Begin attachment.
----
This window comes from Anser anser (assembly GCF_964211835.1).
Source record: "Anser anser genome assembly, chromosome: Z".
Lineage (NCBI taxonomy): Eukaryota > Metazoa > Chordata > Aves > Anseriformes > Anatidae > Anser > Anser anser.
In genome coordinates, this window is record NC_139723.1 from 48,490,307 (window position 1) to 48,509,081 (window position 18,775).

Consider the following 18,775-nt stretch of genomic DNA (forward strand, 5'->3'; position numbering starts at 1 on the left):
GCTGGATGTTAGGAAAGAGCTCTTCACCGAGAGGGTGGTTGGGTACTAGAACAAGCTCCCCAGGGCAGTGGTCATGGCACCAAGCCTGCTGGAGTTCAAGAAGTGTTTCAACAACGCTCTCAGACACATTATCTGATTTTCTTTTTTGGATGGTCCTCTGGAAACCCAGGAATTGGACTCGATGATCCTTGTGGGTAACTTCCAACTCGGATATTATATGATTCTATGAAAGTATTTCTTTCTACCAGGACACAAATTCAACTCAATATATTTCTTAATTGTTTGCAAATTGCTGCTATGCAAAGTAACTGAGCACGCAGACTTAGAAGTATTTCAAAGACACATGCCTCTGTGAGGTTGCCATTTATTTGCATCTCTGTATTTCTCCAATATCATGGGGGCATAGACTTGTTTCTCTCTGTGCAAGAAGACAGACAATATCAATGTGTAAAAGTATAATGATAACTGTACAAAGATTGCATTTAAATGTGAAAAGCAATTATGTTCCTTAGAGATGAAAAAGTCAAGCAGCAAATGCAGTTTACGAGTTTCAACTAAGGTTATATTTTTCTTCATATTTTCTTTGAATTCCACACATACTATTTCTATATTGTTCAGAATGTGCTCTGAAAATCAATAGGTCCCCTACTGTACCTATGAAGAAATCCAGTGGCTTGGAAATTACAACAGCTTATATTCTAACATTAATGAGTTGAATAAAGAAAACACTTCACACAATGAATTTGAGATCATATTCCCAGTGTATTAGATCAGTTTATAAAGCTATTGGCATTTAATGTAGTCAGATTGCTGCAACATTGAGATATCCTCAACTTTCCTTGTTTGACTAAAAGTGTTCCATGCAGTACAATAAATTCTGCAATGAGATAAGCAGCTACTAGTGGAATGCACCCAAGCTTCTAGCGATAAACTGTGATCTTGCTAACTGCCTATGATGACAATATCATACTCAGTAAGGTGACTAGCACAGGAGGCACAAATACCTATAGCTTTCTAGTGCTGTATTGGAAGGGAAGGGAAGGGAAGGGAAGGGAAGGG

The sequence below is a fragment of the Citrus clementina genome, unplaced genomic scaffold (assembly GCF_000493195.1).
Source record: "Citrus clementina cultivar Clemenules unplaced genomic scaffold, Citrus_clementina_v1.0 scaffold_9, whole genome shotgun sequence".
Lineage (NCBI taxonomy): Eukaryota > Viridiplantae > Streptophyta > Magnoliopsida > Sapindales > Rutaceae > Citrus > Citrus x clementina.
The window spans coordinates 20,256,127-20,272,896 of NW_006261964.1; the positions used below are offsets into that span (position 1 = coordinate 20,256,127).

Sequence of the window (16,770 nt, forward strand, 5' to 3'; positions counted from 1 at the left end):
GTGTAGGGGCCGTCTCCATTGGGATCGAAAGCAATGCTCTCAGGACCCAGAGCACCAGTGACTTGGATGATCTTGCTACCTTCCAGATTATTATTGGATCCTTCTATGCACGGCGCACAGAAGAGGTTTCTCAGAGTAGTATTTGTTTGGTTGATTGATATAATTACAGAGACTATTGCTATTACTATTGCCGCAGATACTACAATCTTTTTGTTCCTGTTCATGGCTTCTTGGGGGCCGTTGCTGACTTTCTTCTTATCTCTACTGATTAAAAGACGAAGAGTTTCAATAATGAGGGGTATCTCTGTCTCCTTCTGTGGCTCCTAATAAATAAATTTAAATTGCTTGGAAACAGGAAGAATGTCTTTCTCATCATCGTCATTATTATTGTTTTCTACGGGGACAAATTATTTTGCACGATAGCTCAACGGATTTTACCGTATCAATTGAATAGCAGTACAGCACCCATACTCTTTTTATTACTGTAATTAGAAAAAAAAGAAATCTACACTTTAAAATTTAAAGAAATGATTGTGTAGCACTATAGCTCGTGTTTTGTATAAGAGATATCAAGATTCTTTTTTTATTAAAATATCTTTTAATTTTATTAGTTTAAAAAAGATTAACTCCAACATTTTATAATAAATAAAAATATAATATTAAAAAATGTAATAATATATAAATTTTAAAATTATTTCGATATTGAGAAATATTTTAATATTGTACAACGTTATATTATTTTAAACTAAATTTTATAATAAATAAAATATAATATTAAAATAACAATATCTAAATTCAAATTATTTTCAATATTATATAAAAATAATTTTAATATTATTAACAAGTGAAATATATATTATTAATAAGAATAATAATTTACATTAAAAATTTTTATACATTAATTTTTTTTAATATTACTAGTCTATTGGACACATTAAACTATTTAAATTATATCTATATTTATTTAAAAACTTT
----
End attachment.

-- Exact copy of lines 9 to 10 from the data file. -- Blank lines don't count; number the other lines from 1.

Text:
Lineage (NCBI taxonomy): Eukaryota > Viridiplantae > Streptophyta > Magnoliopsida > Sapindales > Rutaceae > Citrus > Citrus x clementina.
The window spans coordinates 20,256,127-20,272,896 of NW_006261964.1; the positions used below are offsets into that span (position 1 = coordinate 20,256,127).